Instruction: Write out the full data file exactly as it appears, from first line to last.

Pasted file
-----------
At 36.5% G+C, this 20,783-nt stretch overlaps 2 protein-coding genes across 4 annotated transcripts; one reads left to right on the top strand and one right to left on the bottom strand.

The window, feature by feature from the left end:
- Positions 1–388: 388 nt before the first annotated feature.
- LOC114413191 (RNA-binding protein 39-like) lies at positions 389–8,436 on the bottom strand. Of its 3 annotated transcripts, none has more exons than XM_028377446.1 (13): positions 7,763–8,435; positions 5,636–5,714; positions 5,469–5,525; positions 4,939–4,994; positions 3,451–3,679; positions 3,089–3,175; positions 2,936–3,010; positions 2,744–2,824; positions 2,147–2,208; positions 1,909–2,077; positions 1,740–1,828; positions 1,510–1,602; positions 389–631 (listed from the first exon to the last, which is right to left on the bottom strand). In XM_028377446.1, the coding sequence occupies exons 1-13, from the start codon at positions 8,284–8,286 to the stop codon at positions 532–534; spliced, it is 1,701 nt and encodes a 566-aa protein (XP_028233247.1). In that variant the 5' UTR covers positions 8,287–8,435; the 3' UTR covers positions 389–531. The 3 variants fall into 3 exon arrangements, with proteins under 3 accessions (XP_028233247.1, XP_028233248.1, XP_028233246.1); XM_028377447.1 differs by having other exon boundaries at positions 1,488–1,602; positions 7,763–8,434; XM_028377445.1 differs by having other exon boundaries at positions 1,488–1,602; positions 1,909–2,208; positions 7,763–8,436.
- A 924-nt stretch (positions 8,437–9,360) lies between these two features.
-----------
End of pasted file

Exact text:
At 36.5% G+C, this 20,783-nt stretch overlaps 2 protein-coding genes across 4 annotated transcripts; one reads left to right on the top strand and one right to left on the bottom strand.

The window, feature by feature from the left end:
- Positions 1–388: 388 nt before the first annotated feature.
- LOC114413191 (RNA-binding protein 39-like) lies at positions 389–8,436 on the bottom strand. Of its 3 annotated transcripts, none has more exons than XM_028377446.1 (13): positions 7,763–8,435; positions 5,636–5,714; positions 5,469–5,525; positions 4,939–4,994; positions 3,451–3,679; positions 3,089–3,175; positions 2,936–3,010; positions 2,744–2,824; positions 2,147–2,208; positions 1,909–2,077; positions 1,740–1,828; positions 1,510–1,602; positions 389–631 (listed from the first exon to the last, which is right to left on the bottom strand). In XM_028377446.1, the coding sequence occupies exons 1-13, from the start codon at positions 8,284–8,286 to the stop codon at positions 532–534; spliced, it is 1,701 nt and encodes a 566-aa protein (XP_028233247.1). In that variant the 5' UTR covers positions 8,287–8,435; the 3' UTR covers positions 389–531. The 3 variants fall into 3 exon arrangements, with proteins under 3 accessions (XP_028233247.1, XP_028233248.1, XP_028233246.1); XM_028377447.1 differs by having other exon boundaries at positions 1,488–1,602; positions 7,763–8,434; XM_028377445.1 differs by having other exon boundaries at positions 1,488–1,602; positions 1,909–2,208; positions 7,763–8,436.
- A 924-nt stretch (positions 8,437–9,360) lies between these two features.